No More Mr. Nice Guy by Dr. Robert A. Glover – Book Review

November 5, 2020.Paul Nelson.1 Like.0 Comments

No More Mr. Nice Guy by Dr. Robert A. Glover

Synopsis:

No More Mr. Nice Guy is about the perils of becoming the Nice Guy.  As Dr. Glover states, “Nice Guys believe that if they are good, giving, and caring, they will in return be happy, loved, and fulfilled.”  This is also known as Nice Guy Syndrome. In his practice as a psychotherapist, Dr. Glover encountered countless resentful and frustrated Nice Guys.

It’s important to note that the term “Nice Guy” does not refer to someone with actual nice behavior but rather to someone with the belief system of the Nice Guy.  Many Nice Guys harbor negative traits that can make them anything but nice.  Some of these Nice Guy traits include being manipulative, being passive-aggressive, being controlling, giving to get, having deep masked rage, and having problems with intimacy and sexual relationships.  Nice Guys tend to go from one extreme to the other.  They are also looking for something to fix, especially when it comes to women.  Nice guys will fall over themselves to please the women they are dating. The women will become their projects, and the Nice Guys will drop everything for those women’s attention. This is known as “caretaking.”

Nice Guy behaviors are well defined in the book, which also offers some great explanations on how Nice Guys become who they are. In his practice, Dr. Glover eventually held therapy groups to help men kick the Nice Guy Syndrome.  There are many example stories from over 1800 hours of working with Nice Guys.  The book contains a series of forty-six “Breaking Free” activities, and the stories follow the real-life results of these Breaking Free activities.  We see how Dr. Glover changed men from victims full of Nice Guy bitterness to legitimate, cohesive people.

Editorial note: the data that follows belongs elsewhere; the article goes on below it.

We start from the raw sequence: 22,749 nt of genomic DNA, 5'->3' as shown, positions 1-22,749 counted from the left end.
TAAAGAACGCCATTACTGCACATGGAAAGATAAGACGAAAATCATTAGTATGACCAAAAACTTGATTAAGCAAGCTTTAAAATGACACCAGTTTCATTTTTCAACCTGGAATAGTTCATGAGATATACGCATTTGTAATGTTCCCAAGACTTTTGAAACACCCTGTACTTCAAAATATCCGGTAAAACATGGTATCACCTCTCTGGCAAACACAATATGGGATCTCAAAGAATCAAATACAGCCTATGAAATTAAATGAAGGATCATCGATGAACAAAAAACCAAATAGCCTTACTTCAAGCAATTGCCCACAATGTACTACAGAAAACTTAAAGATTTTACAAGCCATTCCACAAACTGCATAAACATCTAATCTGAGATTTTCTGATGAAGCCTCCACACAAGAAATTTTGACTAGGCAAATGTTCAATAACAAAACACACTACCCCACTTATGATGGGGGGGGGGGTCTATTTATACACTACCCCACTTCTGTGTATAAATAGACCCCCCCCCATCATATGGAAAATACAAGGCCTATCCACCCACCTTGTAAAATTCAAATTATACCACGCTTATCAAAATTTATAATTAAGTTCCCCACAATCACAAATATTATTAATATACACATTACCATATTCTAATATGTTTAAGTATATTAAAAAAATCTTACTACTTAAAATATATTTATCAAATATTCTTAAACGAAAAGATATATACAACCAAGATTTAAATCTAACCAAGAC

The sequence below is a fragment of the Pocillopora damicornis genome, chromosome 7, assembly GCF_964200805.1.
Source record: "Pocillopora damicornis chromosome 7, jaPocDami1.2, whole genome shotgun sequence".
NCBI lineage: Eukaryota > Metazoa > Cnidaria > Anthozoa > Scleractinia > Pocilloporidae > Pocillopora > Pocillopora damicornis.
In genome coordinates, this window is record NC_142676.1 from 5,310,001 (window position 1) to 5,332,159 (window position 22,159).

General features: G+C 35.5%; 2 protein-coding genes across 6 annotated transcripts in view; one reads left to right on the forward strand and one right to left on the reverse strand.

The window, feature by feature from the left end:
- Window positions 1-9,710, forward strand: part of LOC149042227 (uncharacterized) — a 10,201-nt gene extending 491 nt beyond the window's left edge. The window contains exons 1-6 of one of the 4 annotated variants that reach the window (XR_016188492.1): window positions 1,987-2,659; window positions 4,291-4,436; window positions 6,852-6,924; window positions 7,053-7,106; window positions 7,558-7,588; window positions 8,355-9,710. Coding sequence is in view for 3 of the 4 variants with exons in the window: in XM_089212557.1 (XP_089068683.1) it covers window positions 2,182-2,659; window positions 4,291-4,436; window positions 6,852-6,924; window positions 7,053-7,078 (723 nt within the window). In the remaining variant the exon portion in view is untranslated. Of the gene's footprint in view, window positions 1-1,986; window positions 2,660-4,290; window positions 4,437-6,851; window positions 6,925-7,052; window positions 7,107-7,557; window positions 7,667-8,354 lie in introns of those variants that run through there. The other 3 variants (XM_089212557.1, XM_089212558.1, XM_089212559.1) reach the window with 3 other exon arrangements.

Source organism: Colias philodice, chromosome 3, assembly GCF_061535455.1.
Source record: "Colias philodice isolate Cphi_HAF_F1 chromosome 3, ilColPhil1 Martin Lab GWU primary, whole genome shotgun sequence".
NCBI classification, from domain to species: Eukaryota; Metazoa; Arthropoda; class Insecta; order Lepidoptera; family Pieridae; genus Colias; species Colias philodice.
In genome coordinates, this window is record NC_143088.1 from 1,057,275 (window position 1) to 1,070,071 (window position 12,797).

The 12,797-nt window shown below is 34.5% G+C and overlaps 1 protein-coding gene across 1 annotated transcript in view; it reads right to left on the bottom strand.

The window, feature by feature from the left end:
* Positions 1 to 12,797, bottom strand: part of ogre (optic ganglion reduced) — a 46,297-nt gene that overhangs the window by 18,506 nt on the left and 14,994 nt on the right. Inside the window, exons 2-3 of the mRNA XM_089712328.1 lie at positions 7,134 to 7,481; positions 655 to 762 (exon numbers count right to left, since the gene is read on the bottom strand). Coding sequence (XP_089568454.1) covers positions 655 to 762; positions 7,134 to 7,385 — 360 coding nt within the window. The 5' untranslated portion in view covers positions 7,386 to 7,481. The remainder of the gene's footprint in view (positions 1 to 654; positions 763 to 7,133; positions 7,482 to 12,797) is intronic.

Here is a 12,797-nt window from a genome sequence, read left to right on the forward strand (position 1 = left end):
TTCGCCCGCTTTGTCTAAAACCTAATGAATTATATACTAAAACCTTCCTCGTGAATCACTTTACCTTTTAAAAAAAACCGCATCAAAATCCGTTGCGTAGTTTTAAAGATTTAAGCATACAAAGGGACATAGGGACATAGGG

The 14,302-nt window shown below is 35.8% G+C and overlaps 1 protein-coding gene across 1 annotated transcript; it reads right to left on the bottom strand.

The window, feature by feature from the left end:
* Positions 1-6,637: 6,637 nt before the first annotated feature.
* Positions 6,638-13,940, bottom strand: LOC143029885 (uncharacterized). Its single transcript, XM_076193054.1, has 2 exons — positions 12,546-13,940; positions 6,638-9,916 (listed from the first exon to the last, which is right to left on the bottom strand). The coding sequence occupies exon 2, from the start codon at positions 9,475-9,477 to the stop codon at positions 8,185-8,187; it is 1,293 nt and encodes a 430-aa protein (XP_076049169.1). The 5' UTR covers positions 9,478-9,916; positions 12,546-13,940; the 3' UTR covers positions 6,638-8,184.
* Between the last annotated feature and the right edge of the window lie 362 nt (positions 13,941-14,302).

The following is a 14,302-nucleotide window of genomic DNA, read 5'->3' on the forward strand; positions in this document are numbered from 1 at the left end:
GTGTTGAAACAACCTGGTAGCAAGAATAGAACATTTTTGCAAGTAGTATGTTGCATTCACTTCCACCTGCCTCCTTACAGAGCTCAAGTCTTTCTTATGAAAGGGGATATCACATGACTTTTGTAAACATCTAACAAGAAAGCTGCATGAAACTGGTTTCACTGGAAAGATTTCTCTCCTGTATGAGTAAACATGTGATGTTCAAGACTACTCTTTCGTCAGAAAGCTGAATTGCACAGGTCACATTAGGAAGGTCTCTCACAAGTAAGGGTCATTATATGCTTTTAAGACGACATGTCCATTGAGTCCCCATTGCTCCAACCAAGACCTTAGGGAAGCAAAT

Impression:

I was thoroughly captivated with this book. Through it, I identified many Nice Guy behaviors I had and eventually shed when I was young.  Some of the girls I dated while in high school were what the book terms as “projects,” where a guy thinks he can fix a troubled or problem girl.  Meanwhile, I didn’t break through my giving to get habit until my 20s.  I was very talented at fixing cars and could easily change an engine.  I repaired many cars for gals thinking they would date me for saving them thousands of dollars in repairs.  One time I replaced a heater in this one gal’s car only to find out she’d been out with another guy during the weekend I was repairing her car. Later, in my 30s, I had a musical electronics repair business.  I didn’t learn to say no to repairs outside of my expertise for quite a while.  To be helpful, I would accept just about anything. I ended up with many pieces I could not repair and many angry customers as a result.  I finally learned to check my ego, say no, and ask for help when I could not figure out how repair problems on my own.

Why You Need To Read It:

Guys: If you are reading this, it’s because you’ve decided to make the changes necessary to become a Good Guy.  (See the website Glossary for a definition of “Good Guy.”) This book will help you identify any/all Nice Guy behaviors and eliminate them.  It’s required reading for any man who wants to become a better version of himself, the type of man that great women seek.

Gals: You may have some Nice Guy characteristics that need to be eliminated.  You may also be dating or in a relationship with a Nice Guy.  Having him read this book can change him into a better man, provided he wants to change.  Many women mentioned in the book had their relationship dynamic with their man completely change for the better.  You may also have friends who could benefit from the knowledge in the book.  Overall, the world needs fewer Nice Guys.  I’m astounded by the number of dating profiles where the woman says she’s looking for a nice guy.  The last thing you want is a Nice Guy! You want the Good Guy.

Book Title:  No More Mr. Nice Guy

Author:  Robert A. Glover, Ph.D.

Year Published:  2000

Categories: Book Reviews
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